Dr. Karen Pike Discusses on the Menopause Challenges in Older Age Women

Dr. Karen Pike Discusses on the Menopause Challenges in Older Age Women
Written by Vertical Wise

Menopause is a significant phase in a woman’s life, bringing a host of physical and emotional changes. Understanding the menopause challenges in older women can help in managing this transition better. In this interview, Dr. Karen Pike, a board-certified ER physician and founder of Simply Menopause, shares her expert insights on what to expect and how to cope with the various challenges that come with menopause in older age.

Menopause is a vast subject with many things to understand and comprehend. The average age of menopause in the United States is 51, and it depends on many factors, including a woman’s overall health. Many women are often keen on knowing about life after menopause. Do symptoms get better with time, or do they worsen? Does life get better, or does it get more challenging? Read Dr. Karen Pike’s interview excerpts to learn more about this. 

Before we get into details, here’s an introduction to Dr. Karen Pike. She is a board-certified ER and has long been associated with the medical field. Her role in spreading awareness of menopause among women is commendable, which prompted her to create Simply Menopause. So, let’s get started.

Interview With Dr. Karen Pike

Hello, Dr. Pike. We are delighted to have you join us to discuss one of the most vital aspects of menopause—the challenges of menopause in older women. We cannot wait to hear your informative input on the topic. So, let’s get started.

Question: What happens in the postmenopause phase? 

Dr Pike: There is no point in guessing that postmenopause is the phase after menopause when you haven’t had periods for a year. The first thing that you may think of is what happens to your symptoms in menopause. Do they stay or go away? They won’t go immediately but will lessen in intensity and severity with time.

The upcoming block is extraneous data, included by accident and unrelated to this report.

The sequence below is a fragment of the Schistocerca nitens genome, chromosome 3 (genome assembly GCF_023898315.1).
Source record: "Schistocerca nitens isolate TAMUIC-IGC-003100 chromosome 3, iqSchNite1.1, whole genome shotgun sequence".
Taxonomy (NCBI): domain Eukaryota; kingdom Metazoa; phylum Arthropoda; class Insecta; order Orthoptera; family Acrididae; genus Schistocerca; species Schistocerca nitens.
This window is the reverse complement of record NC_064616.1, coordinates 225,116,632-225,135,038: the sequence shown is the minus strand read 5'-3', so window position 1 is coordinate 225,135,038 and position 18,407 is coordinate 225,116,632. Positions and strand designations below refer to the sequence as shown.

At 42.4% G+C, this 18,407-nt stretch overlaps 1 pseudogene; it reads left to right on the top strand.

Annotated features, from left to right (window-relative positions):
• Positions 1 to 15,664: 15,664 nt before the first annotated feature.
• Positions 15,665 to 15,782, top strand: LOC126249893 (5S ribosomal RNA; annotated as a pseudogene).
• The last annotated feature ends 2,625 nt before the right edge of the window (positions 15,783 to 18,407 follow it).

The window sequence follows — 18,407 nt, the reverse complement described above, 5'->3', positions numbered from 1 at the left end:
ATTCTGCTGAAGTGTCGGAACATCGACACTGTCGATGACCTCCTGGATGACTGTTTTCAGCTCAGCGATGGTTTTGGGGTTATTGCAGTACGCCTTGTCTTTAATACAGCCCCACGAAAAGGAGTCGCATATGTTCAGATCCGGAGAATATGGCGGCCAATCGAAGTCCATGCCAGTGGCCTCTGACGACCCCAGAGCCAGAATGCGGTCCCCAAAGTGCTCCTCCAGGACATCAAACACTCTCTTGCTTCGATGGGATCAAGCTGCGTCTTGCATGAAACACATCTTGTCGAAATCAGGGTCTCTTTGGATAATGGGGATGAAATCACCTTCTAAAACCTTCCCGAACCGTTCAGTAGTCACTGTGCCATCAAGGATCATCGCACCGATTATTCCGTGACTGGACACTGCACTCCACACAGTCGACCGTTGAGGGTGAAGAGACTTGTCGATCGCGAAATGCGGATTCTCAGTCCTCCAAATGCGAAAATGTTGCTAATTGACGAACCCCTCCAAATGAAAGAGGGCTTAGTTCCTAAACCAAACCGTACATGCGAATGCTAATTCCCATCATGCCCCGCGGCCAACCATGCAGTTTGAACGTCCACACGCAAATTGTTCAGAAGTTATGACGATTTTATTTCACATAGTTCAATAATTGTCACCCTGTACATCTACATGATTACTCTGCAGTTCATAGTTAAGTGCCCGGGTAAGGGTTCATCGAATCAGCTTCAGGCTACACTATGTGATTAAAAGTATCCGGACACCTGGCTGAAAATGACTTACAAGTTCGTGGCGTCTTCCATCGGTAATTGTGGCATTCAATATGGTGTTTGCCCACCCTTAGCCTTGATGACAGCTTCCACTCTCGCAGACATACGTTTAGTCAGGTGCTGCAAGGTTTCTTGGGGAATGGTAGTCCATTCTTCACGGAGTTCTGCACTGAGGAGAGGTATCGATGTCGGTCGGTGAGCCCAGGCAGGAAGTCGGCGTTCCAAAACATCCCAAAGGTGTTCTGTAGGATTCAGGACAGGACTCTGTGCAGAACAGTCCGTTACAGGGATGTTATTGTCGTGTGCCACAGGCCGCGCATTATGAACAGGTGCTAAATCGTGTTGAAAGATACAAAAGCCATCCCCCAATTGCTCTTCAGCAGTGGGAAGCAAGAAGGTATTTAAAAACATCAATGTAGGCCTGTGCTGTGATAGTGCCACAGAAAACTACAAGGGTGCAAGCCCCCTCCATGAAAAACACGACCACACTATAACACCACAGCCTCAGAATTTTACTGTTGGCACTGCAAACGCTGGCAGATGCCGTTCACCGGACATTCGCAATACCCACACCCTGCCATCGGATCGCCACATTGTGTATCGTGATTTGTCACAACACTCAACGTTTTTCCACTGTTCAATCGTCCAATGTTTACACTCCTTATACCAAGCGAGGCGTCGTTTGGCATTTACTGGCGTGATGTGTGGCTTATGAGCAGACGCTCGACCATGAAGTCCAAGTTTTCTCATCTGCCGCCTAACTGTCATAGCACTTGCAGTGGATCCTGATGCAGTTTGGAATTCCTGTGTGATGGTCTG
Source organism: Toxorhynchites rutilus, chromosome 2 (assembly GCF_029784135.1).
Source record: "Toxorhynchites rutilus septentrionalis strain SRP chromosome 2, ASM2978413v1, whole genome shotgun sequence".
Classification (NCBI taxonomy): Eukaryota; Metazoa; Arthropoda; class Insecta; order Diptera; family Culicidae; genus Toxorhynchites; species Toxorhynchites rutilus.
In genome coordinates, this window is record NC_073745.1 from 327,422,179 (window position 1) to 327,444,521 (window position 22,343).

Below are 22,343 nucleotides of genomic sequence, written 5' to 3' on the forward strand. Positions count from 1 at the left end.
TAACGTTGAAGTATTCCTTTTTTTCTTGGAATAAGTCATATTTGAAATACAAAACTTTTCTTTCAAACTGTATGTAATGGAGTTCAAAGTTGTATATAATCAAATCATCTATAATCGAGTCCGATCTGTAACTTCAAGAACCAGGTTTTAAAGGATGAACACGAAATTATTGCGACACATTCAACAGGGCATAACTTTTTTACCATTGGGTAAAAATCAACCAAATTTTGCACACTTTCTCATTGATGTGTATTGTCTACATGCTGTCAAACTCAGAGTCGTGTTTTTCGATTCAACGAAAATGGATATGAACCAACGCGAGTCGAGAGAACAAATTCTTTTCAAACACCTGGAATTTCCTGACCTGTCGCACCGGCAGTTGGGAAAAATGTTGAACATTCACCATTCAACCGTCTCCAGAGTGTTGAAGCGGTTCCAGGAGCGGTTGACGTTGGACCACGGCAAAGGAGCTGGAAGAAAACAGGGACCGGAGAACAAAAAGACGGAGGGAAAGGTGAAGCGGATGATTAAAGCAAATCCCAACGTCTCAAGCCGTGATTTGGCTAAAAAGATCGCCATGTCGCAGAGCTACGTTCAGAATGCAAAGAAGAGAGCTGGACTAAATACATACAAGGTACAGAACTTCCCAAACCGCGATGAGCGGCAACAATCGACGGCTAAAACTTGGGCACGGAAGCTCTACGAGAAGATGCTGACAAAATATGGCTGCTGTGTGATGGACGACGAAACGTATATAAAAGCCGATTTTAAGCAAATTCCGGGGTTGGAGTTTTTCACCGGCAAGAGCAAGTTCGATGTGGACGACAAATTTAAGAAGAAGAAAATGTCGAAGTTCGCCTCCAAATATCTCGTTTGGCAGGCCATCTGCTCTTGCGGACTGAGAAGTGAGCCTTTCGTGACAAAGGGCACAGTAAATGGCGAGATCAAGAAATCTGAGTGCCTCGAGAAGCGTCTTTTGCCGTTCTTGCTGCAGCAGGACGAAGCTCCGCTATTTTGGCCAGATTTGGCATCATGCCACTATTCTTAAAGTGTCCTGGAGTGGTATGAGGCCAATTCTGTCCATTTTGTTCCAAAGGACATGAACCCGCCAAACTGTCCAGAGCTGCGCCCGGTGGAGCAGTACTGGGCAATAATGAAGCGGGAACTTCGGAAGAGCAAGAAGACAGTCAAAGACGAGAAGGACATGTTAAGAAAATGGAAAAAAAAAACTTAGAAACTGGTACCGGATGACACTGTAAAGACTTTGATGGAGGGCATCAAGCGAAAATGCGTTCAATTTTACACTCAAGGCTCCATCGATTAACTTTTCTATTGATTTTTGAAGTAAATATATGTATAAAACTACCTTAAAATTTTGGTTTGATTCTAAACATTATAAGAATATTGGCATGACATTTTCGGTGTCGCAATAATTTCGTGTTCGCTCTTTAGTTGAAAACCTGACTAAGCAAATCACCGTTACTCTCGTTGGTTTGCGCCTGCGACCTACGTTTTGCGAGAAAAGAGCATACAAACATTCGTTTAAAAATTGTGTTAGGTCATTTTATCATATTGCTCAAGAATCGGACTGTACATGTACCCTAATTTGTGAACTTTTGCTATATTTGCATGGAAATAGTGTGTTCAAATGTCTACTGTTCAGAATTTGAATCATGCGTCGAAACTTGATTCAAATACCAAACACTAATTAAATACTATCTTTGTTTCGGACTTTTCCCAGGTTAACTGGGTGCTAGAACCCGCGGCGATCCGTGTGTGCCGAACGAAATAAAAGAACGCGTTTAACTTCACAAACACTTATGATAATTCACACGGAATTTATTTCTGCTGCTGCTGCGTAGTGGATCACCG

For instance, if we speak about hot flashes, in some, it may stop in a few years after menopause. However, some women may continue to have it for many years after the menopause phase. As per conventional belief, hot flashes could last for anywhere between six months and two years after menopause. 

New studies have a different finding altogether. They say that the flashes could last for as long as seven years, 11 years, or more than that. A lot depends on how you live and maintain yourself. 

Question: Why are my breasts getting bigger after 50

Dr Pike: Many women come to me enquiring about an increase in their breast size after menopause. It seems pretty embarrassing to them. There isn’t much to worry about or become perplexed about. An increase in breast size with age is normal. It won’t happen for everyone, but one in five women could experience an enlargement in their breast size. If you were to ask why, I would say the hormonal imbalances are doing their job. Besides the size, many women may even find their breasts losing shape and becoming saggy. 

The reason is that a reduction in estrogen levels during and after menopause causes the connective tissues of your breasts to become dehydrated and lose their elasticity. Thus, the tissues shrink and lose shape. When the breasts get big and saggy, it’s challenging to restore their normal size and shape. However, having a balanced diet and exercising well could help. 

Question: What are the risks that older women have in menopause?

Dr Pike: I don’t mean to scare you, but here’s a word of caution. Declining estrogen levels affect several body functions. That’s why it is essential to take good care of yourself after menopause. 

If you aren’t physically active and mostly lead a sedentary life, you could be at risk of conditions like high blood pressure, diabetes, osteoporosis, heart ailments, and much more. 

Moreover, when you do not exercise much, you could even be susceptible to chronic back pain, which is quite prevalent in menopause. The declining estrogen levels also trigger weight gain in the postmenopause stage, mainly in the abdominal region. 

So, the onus lies in taking utmost care of yourself after menopause to prevent any health hazards. Another stressful occurrence is the increased incidence of vaginal dryness, affecting around 50% of postmenopausal women. That’s why lubricating your vagina with proper moisturizers and lubricants is essential to get relief from irritation and inflammation.